keywords = "Benzylpenicilloyl-polylysine, Penicillin allergy, PrePen, RAST, Radioallergosorbent test, Skin test",
author = "Schafer, {Jeremy A.} and Noe Mateo and Parlier, {Garry L.} and Rotschafer, {John C}",
year = "2007",
month = "4",
day = "1",
doi = "10.1592/phco.27.4.542",
language = "English (US)",
volume = "27",
pages = "542--545",
journal = "Pharmacotherapy",
issn = "0277-0008",
publisher = "Pharmacotherapy Publications Inc.",
number = "4",

}

TY - JOUR

T1 - Penicillin allergy skin testing

T2 - What do we do now?

AU - Schafer, Jeremy A.

AU - Mateo, Noe

AU - Parlier, Garry L.

AU - Rotschafer, John C

PY - 2007/4/1

Y1 - 2007/4/1

N2 - Drug-induced anaphylaxis remains a relatively infrequent event. However, penicillin and associated β-lactam antibiotics remain a primary cause of anaphylaxis. Penicillin allergies are undoubtedly overreported, and patients with suspected penicillin allergy can be treated with antibiotic alternatives. Penicillin allergy skin testing is a simple and effective way to identify true penicillin allergy. Skin testing involves testing for both major and minor determinants and should be conducted in a facility with available life-support equipment. The commercial major determinant product, benzylpenicilloyl- polylysine, was removed from the market in 2004; this action compromised the ability of clinicians to evaluate a patient's likely response to penicillin therapy. Alternatives to skin testing include laboratory synthesis of major determinants, use of the radioallergosorbent test (RAST), or a combination of RAST and minor determinant skin testing. Patients with suspected penicillin allergy can undergo desensitization if they require penicillin therapy. The planned return of a commercial major determinant will hopefully resolve this issue.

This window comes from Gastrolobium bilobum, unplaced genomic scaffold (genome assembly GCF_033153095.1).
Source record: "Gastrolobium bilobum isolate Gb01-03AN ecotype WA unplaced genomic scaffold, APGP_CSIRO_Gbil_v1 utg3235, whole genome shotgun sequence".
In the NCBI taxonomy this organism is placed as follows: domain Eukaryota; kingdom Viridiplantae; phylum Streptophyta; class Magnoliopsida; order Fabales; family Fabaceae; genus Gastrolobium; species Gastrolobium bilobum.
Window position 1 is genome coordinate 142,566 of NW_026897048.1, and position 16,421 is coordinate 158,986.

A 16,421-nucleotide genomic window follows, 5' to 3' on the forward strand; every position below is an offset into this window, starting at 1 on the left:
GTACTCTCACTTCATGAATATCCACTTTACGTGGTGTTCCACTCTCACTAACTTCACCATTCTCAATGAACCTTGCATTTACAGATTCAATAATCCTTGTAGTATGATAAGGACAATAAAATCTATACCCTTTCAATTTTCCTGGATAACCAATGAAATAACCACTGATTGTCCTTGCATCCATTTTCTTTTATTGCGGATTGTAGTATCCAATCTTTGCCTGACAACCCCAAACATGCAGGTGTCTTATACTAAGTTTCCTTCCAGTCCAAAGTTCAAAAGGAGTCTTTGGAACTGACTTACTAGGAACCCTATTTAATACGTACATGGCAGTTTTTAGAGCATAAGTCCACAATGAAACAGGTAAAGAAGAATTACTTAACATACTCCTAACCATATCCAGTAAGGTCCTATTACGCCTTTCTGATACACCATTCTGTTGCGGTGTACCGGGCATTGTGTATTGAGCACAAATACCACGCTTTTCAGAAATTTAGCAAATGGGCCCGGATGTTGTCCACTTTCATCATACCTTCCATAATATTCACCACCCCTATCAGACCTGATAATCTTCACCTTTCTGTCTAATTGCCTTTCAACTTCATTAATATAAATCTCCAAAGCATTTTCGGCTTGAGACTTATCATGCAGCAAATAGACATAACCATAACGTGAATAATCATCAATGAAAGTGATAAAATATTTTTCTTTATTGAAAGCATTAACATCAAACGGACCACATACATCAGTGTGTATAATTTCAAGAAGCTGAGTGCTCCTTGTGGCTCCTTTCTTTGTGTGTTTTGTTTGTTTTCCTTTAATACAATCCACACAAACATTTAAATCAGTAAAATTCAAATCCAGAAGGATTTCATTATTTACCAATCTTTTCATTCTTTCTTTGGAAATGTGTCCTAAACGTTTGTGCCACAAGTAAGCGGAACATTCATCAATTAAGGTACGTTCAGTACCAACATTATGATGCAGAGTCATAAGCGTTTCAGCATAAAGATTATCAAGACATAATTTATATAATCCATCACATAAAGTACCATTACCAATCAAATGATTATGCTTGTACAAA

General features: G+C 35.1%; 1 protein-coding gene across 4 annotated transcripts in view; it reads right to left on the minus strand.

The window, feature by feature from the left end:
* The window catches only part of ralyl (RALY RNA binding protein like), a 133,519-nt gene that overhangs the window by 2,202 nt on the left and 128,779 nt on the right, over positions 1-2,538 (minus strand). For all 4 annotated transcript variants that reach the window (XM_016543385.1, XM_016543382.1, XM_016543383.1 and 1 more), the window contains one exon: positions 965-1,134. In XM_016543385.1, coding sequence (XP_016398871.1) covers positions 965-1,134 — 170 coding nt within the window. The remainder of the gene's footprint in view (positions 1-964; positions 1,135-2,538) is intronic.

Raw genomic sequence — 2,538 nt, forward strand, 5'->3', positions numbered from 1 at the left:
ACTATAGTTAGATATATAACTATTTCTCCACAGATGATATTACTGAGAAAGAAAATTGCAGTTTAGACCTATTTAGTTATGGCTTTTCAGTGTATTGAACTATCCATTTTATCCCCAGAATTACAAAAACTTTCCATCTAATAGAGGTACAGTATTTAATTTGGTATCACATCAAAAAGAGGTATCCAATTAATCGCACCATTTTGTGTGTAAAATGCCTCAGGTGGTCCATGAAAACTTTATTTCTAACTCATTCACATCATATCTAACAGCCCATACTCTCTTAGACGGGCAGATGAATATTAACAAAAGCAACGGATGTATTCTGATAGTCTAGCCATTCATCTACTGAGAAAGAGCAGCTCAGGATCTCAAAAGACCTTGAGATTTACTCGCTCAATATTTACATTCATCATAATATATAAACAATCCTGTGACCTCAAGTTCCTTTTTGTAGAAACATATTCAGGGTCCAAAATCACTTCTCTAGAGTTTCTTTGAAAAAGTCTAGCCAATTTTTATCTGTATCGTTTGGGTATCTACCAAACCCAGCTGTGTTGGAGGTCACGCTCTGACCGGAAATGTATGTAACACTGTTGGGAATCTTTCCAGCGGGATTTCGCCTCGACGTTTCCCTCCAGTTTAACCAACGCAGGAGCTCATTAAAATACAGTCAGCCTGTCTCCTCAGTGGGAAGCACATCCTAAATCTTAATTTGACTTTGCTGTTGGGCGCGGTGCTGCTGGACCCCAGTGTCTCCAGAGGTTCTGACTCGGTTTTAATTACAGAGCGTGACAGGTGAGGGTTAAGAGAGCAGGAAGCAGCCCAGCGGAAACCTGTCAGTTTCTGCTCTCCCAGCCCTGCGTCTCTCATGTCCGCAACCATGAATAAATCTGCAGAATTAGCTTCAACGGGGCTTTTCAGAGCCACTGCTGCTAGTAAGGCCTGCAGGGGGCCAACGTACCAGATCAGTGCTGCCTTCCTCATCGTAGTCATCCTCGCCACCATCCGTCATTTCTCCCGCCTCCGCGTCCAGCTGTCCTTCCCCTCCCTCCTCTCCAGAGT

AB - Drug-induced anaphylaxis remains a relatively infrequent event. However, penicillin and associated β-lactam antibiotics remain a primary cause of anaphylaxis. Penicillin allergies are undoubtedly overreported, and patients with suspected penicillin allergy can be treated with antibiotic alternatives. Penicillin allergy skin testing is a simple and effective way to identify true penicillin allergy. Skin testing involves testing for both major and minor determinants and should be conducted in a facility with available life-support equipment. The commercial major determinant product, benzylpenicilloyl- polylysine, was removed from the market in 2004; this action compromised the ability of clinicians to evaluate a patient's likely response to penicillin therapy. Alternatives to skin testing include laboratory synthesis of major determinants, use of the radioallergosorbent test (RAST), or a combination of RAST and minor determinant skin testing. Patients with suspected penicillin allergy can undergo desensitization if they require penicillin therapy. The planned return of a commercial major determinant will hopefully resolve this issue.

KW - Benzylpenicilloyl-polylysine

KW - Penicillin allergy

KW - PrePen

KW - RAST

KW - Radioallergosorbent test

KW - Skin test

UR - http://www.scopus.com/inward/record.url?scp=34047211173&partnerID=8YFLogxK

UR - http://www.scopus.com/inward/citedby.url?scp=34047211173&partnerID=8YFLogxK

U2 - 10.1592/phco.27.4.542

DO - 10.1592/phco.27.4.542

M3 - Review article

VL - 27

SP - 542

EP - 545

JO - Pharmacotherapy

JF - Pharmacotherapy

SN - 0277-0008

IS - 4

ER -